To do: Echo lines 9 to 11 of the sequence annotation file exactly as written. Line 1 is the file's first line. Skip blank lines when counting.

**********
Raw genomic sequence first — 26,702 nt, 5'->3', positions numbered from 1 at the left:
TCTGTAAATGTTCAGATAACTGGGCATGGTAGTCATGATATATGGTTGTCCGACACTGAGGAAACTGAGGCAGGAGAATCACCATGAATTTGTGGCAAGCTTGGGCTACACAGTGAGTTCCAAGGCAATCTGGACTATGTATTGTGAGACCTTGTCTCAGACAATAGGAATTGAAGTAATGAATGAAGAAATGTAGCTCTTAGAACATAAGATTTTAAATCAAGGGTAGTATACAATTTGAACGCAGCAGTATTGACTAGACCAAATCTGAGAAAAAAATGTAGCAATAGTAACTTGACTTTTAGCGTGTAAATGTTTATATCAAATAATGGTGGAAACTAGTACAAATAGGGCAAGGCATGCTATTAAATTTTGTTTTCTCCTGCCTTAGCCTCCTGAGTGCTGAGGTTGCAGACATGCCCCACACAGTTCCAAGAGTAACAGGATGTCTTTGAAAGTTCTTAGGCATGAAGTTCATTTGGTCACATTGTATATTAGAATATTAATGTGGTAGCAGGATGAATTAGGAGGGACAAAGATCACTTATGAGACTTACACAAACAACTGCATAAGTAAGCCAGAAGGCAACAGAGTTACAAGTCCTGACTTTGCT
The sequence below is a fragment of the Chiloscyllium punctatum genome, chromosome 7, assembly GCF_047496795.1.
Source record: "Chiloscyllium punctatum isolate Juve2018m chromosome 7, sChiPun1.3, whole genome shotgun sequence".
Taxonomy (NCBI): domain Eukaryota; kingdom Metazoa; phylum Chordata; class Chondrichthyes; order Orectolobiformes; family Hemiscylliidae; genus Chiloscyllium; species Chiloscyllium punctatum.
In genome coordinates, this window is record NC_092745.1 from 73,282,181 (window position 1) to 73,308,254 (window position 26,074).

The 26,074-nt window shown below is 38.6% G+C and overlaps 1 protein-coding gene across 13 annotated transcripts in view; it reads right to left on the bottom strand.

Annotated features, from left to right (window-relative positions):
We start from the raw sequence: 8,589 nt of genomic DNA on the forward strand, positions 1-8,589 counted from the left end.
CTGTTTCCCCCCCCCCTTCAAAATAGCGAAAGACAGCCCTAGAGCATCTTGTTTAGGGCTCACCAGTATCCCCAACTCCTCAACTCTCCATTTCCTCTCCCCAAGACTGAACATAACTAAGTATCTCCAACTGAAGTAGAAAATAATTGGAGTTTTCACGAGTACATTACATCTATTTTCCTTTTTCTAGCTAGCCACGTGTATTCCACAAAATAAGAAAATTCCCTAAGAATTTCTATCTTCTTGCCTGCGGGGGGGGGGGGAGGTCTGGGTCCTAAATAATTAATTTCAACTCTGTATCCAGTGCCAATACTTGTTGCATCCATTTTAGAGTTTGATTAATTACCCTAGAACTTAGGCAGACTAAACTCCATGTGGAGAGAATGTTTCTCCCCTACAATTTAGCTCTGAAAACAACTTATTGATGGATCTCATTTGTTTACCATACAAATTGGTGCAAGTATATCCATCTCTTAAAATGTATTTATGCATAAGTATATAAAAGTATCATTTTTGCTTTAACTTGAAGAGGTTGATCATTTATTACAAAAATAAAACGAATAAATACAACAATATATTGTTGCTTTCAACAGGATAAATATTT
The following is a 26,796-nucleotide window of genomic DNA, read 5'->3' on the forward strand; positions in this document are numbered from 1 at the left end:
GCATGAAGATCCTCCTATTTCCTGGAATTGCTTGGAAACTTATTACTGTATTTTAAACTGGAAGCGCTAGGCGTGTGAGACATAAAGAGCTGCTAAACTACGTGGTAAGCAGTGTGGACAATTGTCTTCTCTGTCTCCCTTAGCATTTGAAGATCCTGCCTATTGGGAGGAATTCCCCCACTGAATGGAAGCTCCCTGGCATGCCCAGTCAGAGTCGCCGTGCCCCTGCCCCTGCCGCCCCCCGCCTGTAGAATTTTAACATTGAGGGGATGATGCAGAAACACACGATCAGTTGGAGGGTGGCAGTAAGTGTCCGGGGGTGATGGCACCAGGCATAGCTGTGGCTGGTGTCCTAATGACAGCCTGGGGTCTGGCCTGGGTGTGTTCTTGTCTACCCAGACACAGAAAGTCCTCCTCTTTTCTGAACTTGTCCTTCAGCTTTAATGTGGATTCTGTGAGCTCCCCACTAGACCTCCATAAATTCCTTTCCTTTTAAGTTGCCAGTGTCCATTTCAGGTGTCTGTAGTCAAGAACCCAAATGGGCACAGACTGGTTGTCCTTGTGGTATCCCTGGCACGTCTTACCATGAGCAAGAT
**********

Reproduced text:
We start from the raw sequence: 8,589 nt of genomic DNA on the forward strand, positions 1-8,589 counted from the left end.
CTGTTTCCCCCCCCCCTTCAAAATAGCGAAAGACAGCCCTAGAGCATCTTGTTTAGGGCTCACCAGTATCCCCAACTCCTCAACTCTCCATTTCCTCTCCCCAAGACTGAACATAACTAAGTATCTCCAACTGAAGTAGAAAATAATTGGAGTTTTCACGAGTACATTACATCTATTTTCCTTTTTCTAGCTAGCCACGTGTATTCCACAAAATAAGAAAATTCCCTAAGAATTTCTATCTTCTTGCCTGCGGGGGGGGGGGGAGGTCTGGGTCCTAAATAATTAATTTCAACTCTGTATCCAGTGCCAATACTTGTTGCATCCATTTTAGAGTTTGATTAATTACCCTAGAACTTAGGCAGACTAAACTCCATGTGGAGAGAATGTTTCTCCCCTACAATTTAGCTCTGAAAACAACTTATTGATGGATCTCATTTGTTTACCATACAAATTGGTGCAAGTATATCCATCTCTTAAAATGTATTTATGCATAAGTATATAAAAGTATCATTTTTGCTTTAACTTGAAGAGGTTGATCATTTATTACAAAAATAAAACGAATAAATACAACAATATATTGTTGCTTTCAACAGGATAAATATTT
The following is a 26,796-nucleotide window of genomic DNA, read 5'->3' on the forward strand; positions in this document are numbered from 1 at the left end: